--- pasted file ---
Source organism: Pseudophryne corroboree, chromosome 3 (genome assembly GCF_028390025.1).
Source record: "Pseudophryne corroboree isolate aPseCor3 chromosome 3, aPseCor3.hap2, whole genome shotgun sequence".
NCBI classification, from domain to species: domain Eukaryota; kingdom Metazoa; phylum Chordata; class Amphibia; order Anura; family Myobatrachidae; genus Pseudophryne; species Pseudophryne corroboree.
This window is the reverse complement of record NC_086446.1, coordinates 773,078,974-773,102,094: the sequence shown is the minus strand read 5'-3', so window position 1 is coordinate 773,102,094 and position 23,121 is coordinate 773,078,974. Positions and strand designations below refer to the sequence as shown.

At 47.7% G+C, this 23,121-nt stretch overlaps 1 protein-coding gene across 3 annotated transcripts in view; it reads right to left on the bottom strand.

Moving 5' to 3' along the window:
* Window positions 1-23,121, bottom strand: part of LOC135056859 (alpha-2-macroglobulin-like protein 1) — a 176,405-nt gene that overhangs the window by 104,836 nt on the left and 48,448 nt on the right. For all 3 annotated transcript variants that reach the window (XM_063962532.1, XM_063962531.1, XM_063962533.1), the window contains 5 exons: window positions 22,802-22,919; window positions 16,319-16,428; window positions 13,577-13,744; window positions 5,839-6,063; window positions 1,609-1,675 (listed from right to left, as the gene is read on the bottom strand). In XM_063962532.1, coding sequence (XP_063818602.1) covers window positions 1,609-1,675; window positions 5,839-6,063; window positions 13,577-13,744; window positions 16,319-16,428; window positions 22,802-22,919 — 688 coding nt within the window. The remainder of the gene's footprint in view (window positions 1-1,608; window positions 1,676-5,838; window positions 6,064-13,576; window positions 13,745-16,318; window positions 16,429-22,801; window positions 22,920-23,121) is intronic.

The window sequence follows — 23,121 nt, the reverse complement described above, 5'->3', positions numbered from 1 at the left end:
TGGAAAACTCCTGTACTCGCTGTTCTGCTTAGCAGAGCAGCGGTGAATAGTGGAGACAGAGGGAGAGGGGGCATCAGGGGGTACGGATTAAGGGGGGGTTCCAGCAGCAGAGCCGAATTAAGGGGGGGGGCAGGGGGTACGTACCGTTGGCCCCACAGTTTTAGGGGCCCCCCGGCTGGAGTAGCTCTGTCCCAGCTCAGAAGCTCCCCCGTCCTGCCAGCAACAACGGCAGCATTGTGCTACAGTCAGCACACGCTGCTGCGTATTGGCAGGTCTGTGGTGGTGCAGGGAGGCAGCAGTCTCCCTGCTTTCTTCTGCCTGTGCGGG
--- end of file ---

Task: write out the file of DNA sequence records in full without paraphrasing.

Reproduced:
Source organism: Pseudophryne corroboree, chromosome 3 (genome assembly GCF_028390025.1).
Source record: "Pseudophryne corroboree isolate aPseCor3 chromosome 3, aPseCor3.hap2, whole genome shotgun sequence".
NCBI classification, from domain to species: domain Eukaryota; kingdom Metazoa; phylum Chordata; class Amphibia; order Anura; family Myobatrachidae; genus Pseudophryne; species Pseudophryne corroboree.
This window is the reverse complement of record NC_086446.1, coordinates 773,078,974-773,102,094: the sequence shown is the minus strand read 5'-3', so window position 1 is coordinate 773,102,094 and position 23,121 is coordinate 773,078,974. Positions and strand designations below refer to the sequence as shown.

At 47.7% G+C, this 23,121-nt stretch overlaps 1 protein-coding gene across 3 annotated transcripts in view; it reads right to left on the bottom strand.

Moving 5' to 3' along the window:
* Window positions 1-23,121, bottom strand: part of LOC135056859 (alpha-2-macroglobulin-like protein 1) — a 176,405-nt gene that overhangs the window by 104,836 nt on the left and 48,448 nt on the right. For all 3 annotated transcript variants that reach the window (XM_063962532.1, XM_063962531.1, XM_063962533.1), the window contains 5 exons: window positions 22,802-22,919; window positions 16,319-16,428; window positions 13,577-13,744; window positions 5,839-6,063; window positions 1,609-1,675 (listed from right to left, as the gene is read on the bottom strand). In XM_063962532.1, coding sequence (XP_063818602.1) covers window positions 1,609-1,675; window positions 5,839-6,063; window positions 13,577-13,744; window positions 16,319-16,428; window positions 22,802-22,919 — 688 coding nt within the window. The remainder of the gene's footprint in view (window positions 1-1,608; window positions 1,676-5,838; window positions 6,064-13,576; window positions 13,745-16,318; window positions 16,429-22,801; window positions 22,920-23,121) is intronic.

The window sequence follows — 23,121 nt, the reverse complement described above, 5'->3', positions numbered from 1 at the left end:
TGGAAAACTCCTGTACTCGCTGTTCTGCTTAGCAGAGCAGCGGTGAATAGTGGAGACAGAGGGAGAGGGGGCATCAGGGGGTACGGATTAAGGGGGGGTTCCAGCAGCAGAGCCGAATTAAGGGGGGGGGCAGGGGGTACGTACCGTTGGCCCCACAGTTTTAGGGGCCCCCCGGCTGGAGTAGCTCTGTCCCAGCTCAGAAGCTCCCCCGTCCTGCCAGCAACAACGGCAGCATTGTGCTACAGTCAGCACACGCTGCTGCGTATTGGCAGGTCTGTGGTGGTGCAGGGAGGCAGCAGTCTCCCTGCTTTCTTCTGCCTGTGCGGG